What’s the best protein powder? And what about the best brand? Here’s what to look for when buying protein powder.
Growing up as a professional tennis player, I had my first protein shake at age 12.
Between tennis practice and condition training, I was working out about 20-25 hours per week. Because I was on the skinny side, so in addition to eating more, one of my trainers recommended I look into protein shakes for a faster recovery and lean muscle building.
After doing some research, my dad took me to this fitness bodybuilding shop. I will never forget the huge muscular guy who advised me on some vanilla protein powder and told me to blend it with milk and fruit in a smoothie.
Every night, after a long day of practice, I would make a vanilla whey protein shake.
And let me tell you, I did not like the artificial taste at all! I tried blending it with everything but it always resulted in me chugging down the shake as fast as possible with my nose closed.
A few years later, I studied to become a certified, plant-based certified health coach because of my passion for a healthy lifestyle. And though my education and personal life experineces I've learned so much.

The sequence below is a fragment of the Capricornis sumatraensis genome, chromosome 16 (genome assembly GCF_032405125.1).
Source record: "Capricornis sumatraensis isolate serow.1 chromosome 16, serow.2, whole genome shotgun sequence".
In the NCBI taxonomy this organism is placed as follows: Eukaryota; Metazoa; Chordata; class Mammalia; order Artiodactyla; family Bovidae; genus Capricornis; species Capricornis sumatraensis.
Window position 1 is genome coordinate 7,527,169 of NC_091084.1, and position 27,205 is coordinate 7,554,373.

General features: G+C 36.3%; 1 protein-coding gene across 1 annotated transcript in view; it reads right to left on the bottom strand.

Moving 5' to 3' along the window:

So, to help you avoid making the same mistakes that I have in the past, I’ve created a simple guide on what to look for when buying and using protein powders.
How to choose the best protein powder
The first step in choosing the best protein powder is to read the label.
Sounds simple, yet so many get this one wrong. The most important information on the back of the food label is not the nutrition table, but the ingredients list. Why? Because it’s important to know what you’re putting into your body.
8 ingredients to avoid when buying protein powder
Whey protein (and other daily products)
One of the biggest complaints about whey protein is that it’s hard to digest. This is most likely due to the fact that it’s made from dairy.
Considering 65% of the human population has a reduced ability to digest lactose after infancy, that makes a lot of sense. Dairy is also linked to a host of diseases. One study also found whey creates insulin-raising effects similar to white bread.
Soy is a very controversial (and often misunderstood) ingredient. More than 90% of the soy produced in genetically modified.
Vegetable oils, including soybean oil and canola oil, are primarily used as a thickener or a defoaming agent.
According to Dr. Caldwell Esselstyn, vegetable oils lack any nutritional value and “contain no fiber, no minerals and are 100% fat calories.”
Thickeners & Gums
Thickeners and gums can cause digestive problems and inflammation. Popular thickeners and gums include carrageenan, lecithin and xanthan gum.
Did you know a lot of manufacturers “protein spike” their protein powders? This practice involves substituting protein with cheaper compounds that look like protein, but cost 10 times less.
Sugar and artifical Sweenters
Many protein ingredients, like whey, don’t taste very good on their own. So to make them taste good, manufacturers will add sugar or artificial sweeteners to make them taste better.